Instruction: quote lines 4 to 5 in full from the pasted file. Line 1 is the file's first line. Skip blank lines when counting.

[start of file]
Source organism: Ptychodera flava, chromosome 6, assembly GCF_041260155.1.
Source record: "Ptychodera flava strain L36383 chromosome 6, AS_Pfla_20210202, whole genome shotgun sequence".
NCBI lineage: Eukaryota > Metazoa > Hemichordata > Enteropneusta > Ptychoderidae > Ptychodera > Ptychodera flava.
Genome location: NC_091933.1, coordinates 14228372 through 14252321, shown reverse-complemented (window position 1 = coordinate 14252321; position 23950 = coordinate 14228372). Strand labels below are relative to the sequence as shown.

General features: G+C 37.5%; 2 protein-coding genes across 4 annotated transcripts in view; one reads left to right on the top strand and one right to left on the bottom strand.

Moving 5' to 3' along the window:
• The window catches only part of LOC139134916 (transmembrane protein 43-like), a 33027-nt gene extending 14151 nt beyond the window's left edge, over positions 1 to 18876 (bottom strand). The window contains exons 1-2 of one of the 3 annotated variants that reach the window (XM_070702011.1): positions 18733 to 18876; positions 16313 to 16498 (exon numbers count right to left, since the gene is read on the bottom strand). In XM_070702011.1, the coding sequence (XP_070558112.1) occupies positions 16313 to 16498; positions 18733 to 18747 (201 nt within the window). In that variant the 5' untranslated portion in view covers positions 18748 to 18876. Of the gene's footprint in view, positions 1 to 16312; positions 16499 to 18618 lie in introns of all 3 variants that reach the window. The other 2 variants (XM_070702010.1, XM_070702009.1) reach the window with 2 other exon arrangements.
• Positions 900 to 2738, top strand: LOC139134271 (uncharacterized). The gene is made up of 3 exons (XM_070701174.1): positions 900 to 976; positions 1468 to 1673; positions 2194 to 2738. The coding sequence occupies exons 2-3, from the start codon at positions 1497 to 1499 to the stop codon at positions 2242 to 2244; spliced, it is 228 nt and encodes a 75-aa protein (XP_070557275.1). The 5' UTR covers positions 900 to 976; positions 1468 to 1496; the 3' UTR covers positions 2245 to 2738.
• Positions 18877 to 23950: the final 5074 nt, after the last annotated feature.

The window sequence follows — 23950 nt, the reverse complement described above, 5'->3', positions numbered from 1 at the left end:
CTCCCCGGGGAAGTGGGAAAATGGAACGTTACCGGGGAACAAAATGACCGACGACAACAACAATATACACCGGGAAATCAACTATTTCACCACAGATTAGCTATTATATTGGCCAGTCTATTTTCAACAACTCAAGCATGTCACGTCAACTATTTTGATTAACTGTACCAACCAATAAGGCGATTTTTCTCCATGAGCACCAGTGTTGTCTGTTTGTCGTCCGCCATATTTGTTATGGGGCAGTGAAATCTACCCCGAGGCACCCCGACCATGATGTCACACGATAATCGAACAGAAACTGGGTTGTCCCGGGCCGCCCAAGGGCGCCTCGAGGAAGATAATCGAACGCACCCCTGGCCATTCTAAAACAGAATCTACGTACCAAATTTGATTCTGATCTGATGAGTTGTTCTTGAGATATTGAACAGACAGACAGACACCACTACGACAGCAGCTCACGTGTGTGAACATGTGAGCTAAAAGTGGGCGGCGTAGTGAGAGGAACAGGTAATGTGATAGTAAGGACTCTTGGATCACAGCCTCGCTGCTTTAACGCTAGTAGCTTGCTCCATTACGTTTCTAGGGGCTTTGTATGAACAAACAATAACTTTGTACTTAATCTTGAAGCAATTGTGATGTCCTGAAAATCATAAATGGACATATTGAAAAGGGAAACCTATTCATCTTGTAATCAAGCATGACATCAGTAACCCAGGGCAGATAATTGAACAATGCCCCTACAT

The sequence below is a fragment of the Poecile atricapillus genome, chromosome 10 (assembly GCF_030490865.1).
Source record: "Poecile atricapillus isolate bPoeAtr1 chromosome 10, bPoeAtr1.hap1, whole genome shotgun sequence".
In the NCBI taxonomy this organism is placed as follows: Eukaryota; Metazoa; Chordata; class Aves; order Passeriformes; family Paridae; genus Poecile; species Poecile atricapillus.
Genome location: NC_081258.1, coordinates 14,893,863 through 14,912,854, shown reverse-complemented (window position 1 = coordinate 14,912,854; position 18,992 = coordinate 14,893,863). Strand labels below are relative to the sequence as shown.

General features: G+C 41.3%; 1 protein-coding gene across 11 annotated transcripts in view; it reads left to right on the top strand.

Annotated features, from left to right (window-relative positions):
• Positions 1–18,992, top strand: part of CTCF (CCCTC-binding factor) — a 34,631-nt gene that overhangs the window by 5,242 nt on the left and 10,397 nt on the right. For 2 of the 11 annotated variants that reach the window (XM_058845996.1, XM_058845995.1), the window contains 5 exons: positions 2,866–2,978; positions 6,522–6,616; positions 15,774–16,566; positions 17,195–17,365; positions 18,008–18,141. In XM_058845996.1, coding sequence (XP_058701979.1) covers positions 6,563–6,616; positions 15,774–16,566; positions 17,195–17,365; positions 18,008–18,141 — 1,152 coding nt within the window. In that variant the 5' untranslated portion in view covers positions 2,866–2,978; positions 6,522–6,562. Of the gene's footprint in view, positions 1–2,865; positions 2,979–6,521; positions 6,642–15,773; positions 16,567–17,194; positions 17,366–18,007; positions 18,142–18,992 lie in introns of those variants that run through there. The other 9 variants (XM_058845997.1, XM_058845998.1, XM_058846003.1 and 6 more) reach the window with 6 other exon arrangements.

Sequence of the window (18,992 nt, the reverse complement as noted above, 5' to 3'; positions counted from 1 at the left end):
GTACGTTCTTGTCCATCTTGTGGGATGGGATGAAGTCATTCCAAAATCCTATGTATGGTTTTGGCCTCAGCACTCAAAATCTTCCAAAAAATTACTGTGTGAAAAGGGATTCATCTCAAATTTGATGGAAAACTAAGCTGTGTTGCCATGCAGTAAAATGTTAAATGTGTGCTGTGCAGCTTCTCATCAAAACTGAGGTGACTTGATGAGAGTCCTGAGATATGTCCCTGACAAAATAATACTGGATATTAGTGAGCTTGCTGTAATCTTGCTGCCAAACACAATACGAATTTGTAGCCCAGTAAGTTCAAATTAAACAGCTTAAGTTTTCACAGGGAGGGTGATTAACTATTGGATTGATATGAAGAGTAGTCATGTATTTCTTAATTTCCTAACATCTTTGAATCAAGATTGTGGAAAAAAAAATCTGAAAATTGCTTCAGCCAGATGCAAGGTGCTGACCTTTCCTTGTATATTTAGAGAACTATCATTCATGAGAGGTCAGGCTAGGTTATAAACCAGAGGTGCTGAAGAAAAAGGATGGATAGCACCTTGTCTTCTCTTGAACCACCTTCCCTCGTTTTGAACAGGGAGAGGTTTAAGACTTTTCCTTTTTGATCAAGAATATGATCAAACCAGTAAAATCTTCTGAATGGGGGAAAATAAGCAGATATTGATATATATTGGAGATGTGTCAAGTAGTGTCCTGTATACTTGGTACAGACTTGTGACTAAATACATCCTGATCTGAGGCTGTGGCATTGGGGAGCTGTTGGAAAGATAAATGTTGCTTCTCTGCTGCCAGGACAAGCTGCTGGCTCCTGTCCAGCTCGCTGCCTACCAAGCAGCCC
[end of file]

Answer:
Genome location: NC_091933.1, coordinates 14228372 through 14252321, shown reverse-complemented (window position 1 = coordinate 14252321; position 23950 = coordinate 14228372). Strand labels below are relative to the sequence as shown.

General features: G+C 37.5%; 2 protein-coding genes across 4 annotated transcripts in view; one reads left to right on the top strand and one right to left on the bottom strand.